When Patrick Byrne, MD, became the Chair of Cleveland Clinic’s Head & Neck Institute, one of his major priorities was a recommitment to translational research. Bringing Natalie Silver, MD, MS, FACS, in as the Director, Head and Neck Cancer Research was a major step towards achieving that goal. Dr. Silver, who has been in the position since August 2021, brings not only a strong research background to the department, but her role as a head and neck cancer surgeon-scientist gives her a distinct understanding of how to bridge the work of a scientist with the work of a clinician.
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“Cleveland Clinic has made a commitment to reach our full potential as a research institution,” says Dr. Byrne “This includes some very high-profile recruits and associated investments in oncology. Our Head and Neck Institute is therefore in the midst of a transformation, wherein we aim to leverage the strengths across our enterprise to push forward the boundaries of cancer care. Dr. Silver is one of our key recruits, and her work on cancer vaccines is perfect for us.”
After finishing her fellowship at MD Anderson, Dr. Silver went to the University of Florida where she was an assistant professor and the Head and Neck Cancer Disease Site Group Research Leader at the UF Health Cancer Center, for six years. In that role, she was responsible for the head and neck cancer clinical trials. While there, she also started her translational research lab with her research partner and mentor, Elias Sayour, MD, PhD.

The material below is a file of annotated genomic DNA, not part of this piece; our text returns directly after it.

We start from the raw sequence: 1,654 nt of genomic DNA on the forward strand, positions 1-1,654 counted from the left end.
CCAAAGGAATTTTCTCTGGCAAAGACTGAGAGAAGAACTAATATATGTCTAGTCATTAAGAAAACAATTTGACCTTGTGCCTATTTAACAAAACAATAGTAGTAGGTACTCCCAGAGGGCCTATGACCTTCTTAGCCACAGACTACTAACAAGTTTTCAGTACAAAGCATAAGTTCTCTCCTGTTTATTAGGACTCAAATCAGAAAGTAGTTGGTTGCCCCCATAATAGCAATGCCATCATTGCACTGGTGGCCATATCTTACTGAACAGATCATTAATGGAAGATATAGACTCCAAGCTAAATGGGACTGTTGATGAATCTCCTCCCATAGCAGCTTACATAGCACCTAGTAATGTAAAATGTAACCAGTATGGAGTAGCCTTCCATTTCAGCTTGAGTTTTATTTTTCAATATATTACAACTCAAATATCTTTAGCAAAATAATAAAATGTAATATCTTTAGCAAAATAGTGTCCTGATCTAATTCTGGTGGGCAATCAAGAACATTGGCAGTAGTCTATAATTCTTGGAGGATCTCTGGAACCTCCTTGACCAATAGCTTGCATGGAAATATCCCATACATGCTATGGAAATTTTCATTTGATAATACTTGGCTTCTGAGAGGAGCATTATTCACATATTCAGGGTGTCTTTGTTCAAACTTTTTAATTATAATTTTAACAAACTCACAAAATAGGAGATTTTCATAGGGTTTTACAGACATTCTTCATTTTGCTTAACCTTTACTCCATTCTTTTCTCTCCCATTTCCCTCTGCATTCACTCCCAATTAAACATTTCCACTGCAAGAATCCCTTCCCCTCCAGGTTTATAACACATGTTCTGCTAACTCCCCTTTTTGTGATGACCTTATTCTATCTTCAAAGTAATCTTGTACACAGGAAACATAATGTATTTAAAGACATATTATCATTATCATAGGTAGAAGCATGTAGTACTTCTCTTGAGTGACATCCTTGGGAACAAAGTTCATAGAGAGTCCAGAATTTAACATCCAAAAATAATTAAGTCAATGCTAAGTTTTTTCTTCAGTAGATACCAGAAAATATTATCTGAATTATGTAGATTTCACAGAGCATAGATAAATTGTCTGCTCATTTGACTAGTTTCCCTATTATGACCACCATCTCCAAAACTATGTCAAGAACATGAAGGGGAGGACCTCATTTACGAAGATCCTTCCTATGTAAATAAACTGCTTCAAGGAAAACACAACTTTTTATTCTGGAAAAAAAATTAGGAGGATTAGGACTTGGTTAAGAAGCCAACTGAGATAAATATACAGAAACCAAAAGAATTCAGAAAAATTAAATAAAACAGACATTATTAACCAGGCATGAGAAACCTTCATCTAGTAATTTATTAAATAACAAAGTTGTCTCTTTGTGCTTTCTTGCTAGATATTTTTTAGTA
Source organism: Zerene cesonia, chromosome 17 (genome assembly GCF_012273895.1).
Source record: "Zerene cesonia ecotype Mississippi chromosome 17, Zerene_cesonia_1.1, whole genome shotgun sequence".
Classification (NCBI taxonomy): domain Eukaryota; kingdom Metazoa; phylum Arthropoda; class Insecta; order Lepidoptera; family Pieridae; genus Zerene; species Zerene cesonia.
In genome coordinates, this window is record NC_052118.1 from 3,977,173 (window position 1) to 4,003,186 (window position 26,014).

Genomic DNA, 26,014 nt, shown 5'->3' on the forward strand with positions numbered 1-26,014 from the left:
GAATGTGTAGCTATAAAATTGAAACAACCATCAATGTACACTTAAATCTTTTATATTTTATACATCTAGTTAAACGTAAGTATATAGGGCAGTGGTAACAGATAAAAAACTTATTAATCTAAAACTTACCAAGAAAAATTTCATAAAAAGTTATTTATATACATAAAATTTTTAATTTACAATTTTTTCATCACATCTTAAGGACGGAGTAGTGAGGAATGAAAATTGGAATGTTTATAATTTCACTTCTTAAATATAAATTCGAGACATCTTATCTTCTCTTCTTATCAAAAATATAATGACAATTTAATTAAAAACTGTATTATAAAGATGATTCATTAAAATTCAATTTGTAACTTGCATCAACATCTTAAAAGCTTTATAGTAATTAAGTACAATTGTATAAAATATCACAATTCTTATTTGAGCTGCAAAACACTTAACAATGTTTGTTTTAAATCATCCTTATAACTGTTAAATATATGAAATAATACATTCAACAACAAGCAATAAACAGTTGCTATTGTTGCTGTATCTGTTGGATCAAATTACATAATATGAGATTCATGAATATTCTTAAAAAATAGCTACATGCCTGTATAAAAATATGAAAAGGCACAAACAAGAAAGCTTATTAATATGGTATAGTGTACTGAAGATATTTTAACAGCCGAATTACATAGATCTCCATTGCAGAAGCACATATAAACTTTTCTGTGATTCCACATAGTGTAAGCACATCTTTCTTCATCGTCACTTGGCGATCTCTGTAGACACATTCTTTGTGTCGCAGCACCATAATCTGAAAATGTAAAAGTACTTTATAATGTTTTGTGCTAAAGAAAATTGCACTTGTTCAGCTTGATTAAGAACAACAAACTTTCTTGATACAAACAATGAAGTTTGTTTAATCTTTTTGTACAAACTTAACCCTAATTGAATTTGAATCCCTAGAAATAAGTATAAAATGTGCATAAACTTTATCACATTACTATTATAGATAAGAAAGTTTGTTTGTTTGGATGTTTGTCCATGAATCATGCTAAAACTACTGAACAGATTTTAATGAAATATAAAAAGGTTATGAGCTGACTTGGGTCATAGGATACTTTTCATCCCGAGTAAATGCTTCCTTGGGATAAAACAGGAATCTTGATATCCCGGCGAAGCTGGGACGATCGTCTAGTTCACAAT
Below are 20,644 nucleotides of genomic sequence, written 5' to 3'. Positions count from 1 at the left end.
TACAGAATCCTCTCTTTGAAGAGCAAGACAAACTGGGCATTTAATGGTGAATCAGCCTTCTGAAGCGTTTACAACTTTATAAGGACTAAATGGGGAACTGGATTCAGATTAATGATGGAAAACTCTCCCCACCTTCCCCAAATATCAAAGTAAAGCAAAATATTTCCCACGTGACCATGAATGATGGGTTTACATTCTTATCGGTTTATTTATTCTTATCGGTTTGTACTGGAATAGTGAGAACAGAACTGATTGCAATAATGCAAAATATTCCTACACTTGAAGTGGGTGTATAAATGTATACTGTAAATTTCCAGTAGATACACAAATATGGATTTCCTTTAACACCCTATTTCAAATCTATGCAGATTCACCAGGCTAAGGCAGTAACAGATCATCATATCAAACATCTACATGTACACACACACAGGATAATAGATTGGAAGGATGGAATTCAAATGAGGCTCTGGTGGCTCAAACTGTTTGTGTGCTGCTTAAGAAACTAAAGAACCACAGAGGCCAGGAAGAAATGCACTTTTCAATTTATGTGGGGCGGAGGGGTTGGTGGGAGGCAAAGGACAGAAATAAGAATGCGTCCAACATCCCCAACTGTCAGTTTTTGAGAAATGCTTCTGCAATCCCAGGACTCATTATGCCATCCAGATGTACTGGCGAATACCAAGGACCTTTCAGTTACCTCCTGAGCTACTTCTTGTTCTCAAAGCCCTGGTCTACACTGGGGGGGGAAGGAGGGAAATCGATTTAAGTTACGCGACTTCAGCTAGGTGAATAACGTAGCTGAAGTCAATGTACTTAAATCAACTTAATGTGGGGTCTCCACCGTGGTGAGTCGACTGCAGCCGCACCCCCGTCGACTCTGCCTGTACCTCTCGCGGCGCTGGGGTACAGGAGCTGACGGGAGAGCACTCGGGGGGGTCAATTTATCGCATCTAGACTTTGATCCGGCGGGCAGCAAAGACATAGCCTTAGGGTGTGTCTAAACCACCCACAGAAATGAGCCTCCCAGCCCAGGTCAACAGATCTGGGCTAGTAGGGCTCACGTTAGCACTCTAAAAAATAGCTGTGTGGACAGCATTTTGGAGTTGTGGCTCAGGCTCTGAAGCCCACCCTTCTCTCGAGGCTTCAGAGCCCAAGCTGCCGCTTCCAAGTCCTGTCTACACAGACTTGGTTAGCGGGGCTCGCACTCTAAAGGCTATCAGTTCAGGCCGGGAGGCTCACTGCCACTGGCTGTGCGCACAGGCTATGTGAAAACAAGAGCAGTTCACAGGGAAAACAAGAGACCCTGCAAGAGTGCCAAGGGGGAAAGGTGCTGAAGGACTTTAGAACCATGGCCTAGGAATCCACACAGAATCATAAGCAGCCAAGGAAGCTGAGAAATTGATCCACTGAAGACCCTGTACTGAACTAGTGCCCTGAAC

“Although we have different backgrounds — Dr. Sayour is a pediatric neuro-oncologist, and I’m in adult head and neck surgical oncology — our desire to cure cancer, to impact people, to lead clinical trials, to translate this research from the bench to the bedside is what we share together.”
Over a few years, their lab developed RNA nano-vaccines that are personalized for head and neck cancer. “We have our own formulation that is patented, and it’s similar, in a way, to the COVID-19 vaccine,” explains Dr. Silver. “We use a lipid nanoparticles to encapsulate messenger RNA. But our formulation is different in that this is not a preventative vaccine. This isn’t something that you give to prevent COVID or cancer or an infectious disease. This vaccine is a potent immunotherapeutic agent that has the ability to reprogram a patient’s immune system against cancer.”
The vaccine design is based on taking a small sample from a patient’s tumor, which can be as little as a few hundred cancer cells. RNA is isolated from those cancer cells and a cDNA library is generated which is then amplified into mRNA for the vaccine. The mRNA, specific to the patient’s cancer transcriptome, is taken and packaged with lipid nanoparticles before it is delivered intravenously to a patient.
As a head and neck cancer surgeon, Dr. Silver has a strong interest in oral cancer treatments, which is where she is focusing her next efforts with the vaccine. “I was fortunate enough to get an NIH K08 Career Development Award, supporting my work in developing this vaccine for head and neck cancer,” she explains. “The project is really focused on preclinical translational work. So I do a lot of mouse work to perfect our formulation and understand the biology of the vaccine, and make sure that it’s safe for humans.”